The Ticker Quick Views on Politics, Economics and Finance
Some of Margaret Thatcher’s record is rightly controversial or, in retrospect, embarrassing. But the most durable parts of her years as prime minister -- the instances in which she not only got her way but ultimately brought the Labour Party along with her -- are also the most important and laudable ones.
I am mainly talking about three aspects of the Thatcher legacy: the breaking of the National Union of Mineworkers strike; the privatization of industrial firms owned by the British government; and substantial reductions in the top rate of income tax, which stood at 83 percent when Thatcher took office.READ MORE
The long nightmare of MF Global Holdings Ltd. is finally coming to an end. Most of the missing customer money has been located in bank accounts and clearinghouses, and a bankruptcy court judge last week approved a plan to liquidate what's left of the company.
What have we learned from the debacle? And what should happen to the former chairman and chief executive officer, Jon S. Corzine? These two big questions are closely related: Whether regulators, boards, shareholders and the rest of the financial industry absorb the lessons of MF Global's downfall depends in large part on Corzine's fate.READ MORE
(This is a response to Margaret Carlson's column.)
Margaret Thatcher reminds me of a time when conservative politicians were willing to be controversial for the right reasons: because they were dividing their countries in the service of moving them forward, not because they had made some witless gaffe in the midst of a cautious campaign.READ MORE
He also has an interesting side gig: Chairman of the Los Angeles Sports Council. The nonprofit describes its mission as "the promotion of spectator sports programs in the Los Angeles and Orange County area, including support of our local teams and the attraction of events to the area."READ MORE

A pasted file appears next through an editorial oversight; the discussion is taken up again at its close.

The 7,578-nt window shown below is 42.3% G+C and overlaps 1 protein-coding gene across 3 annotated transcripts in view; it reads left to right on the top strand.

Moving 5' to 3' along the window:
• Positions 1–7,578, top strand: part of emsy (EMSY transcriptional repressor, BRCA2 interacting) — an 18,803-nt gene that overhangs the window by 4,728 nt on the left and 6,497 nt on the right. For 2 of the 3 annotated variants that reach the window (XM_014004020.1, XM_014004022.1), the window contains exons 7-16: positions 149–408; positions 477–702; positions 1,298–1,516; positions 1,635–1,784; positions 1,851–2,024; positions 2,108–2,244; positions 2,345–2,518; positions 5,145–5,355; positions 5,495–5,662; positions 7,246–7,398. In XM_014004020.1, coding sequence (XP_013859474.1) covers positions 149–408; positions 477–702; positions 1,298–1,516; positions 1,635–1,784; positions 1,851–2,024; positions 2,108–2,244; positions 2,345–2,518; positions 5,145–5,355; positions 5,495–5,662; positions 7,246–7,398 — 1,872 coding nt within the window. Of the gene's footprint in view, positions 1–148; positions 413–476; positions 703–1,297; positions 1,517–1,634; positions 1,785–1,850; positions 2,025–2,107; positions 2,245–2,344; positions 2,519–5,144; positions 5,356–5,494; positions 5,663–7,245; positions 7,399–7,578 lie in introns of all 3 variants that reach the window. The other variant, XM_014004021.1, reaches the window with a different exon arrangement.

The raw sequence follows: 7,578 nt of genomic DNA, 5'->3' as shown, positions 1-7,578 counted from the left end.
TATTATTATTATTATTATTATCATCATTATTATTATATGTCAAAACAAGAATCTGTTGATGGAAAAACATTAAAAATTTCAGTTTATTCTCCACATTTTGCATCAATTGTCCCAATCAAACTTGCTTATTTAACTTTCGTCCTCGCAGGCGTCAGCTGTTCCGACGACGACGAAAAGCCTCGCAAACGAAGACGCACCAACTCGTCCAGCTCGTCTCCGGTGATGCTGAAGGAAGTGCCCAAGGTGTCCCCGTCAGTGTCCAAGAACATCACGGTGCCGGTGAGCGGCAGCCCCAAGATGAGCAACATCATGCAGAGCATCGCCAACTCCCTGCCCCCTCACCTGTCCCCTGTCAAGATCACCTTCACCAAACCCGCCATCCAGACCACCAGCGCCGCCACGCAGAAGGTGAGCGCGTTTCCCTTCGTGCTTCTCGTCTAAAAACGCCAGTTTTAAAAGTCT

This week, Louisiana Governor Bobby Jindal announced that he is backing off his signature plan to repeal his state’s income tax and replace it by raising the sales-tax rate and expanding the sales tax to more items. This is not surprising.
In the last 50 years, exactly one U.S. state has repealed a major (personal income, general sales or property) tax: Alaska, following the discovery of massive oil deposits. If you don’t find the equivalent of the North Slope in your state, you shouldn’t expect to get rid of a major tax.READ MORE
Who was the mystery partner at KPMG LLP who was responsible for Herbalife Ltd.'s audit reports?
That sort of information should be a matter of public record -- but isn't. The auditing profession's U.S. regulator has had a proposal on the table for several years to make accounting firms disclose which of their partners audit which corporate clients. For now, investors usually have no way of knowing. The firms have successfully lobbied the regulator to back off.READ MORE